This is a photo diary of my costuming "travels"; where I've learned and struggled to make historical costumes for myself. They're not always pretty, but always fun. most of the time. And I want to share with others what I learn along the way. **You can find me on Facebook, or have my posts delivered to your email by signing up at the lower part of the right column.**



About Me

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HI, my name is Val. I'm a member of Costumer's Guild West in Los Angeles, member & Past President of the San Diego Costume Guild, member of Orange County Costume Guild, a representative of the San Diego History Center, & an honorary member of SITU (Someplace in Time, Unlimited) in Seattle. I make my own historical costumes but don't sell any unless I get tired of one.The eras I've made so far are 1770 up to 1918. My favorite is the 1880s bustle.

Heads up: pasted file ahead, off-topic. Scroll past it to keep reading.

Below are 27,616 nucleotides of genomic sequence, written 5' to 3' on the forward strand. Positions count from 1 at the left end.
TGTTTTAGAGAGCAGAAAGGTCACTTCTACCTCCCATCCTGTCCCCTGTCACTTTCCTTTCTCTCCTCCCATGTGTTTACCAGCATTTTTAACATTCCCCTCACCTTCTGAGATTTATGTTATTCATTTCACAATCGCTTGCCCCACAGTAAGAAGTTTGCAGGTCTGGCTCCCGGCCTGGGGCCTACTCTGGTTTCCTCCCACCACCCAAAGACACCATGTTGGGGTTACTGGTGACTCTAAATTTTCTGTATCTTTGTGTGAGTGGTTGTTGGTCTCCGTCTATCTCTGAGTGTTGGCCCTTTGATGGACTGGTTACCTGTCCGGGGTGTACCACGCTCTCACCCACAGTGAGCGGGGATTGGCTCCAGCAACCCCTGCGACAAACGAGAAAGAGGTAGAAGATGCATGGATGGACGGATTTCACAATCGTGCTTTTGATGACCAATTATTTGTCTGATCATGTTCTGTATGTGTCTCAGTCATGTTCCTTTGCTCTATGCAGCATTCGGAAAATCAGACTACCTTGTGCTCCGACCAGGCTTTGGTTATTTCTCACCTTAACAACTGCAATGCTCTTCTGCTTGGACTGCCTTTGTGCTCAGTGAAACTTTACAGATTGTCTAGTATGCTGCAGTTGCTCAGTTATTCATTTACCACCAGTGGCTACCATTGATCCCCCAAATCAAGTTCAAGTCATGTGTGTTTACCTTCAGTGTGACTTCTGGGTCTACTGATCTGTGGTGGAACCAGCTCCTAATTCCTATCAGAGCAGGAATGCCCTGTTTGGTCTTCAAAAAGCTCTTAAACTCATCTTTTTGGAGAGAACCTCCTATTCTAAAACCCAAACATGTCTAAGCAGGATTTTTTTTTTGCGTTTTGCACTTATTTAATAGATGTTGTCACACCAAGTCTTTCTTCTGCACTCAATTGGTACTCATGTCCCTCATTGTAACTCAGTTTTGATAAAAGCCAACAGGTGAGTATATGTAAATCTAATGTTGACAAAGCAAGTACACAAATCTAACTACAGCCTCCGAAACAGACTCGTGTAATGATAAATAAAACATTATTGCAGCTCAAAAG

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Thursday, September 22, 2016

When You Can’t Cut & Sew, You Plan

As mentioned in my last post, even though I was hobbled by a foot problem, I was still getting some sewing done as long as I could sit and do it. And my brain also was not resting. Can we say CADD? That’s Costume Attention Deficit Disorder, a familiar state of mind to many costumers. The designers/planners in us get carried away. 
Taking a look around my sewing room (& bedroom in the corners) I currently have piles I’m working on that include some more Regency reticules I cut out; an 1860s wrapper that since I worked on it some more, now I only need to hem it; a partially cut 1912 dress that I still haven’t found the lace fabric I want to do the neckline so it’s at a standstill. And new things are added to the pile: I finally found a dress from 1885 that I could use the 4 yds of Chinese black & gold brocade my neighbor had given me. But I was out of black silk taffeta to start cutting it. Gahh!! I’m in the mood!! I want to cut fabric!!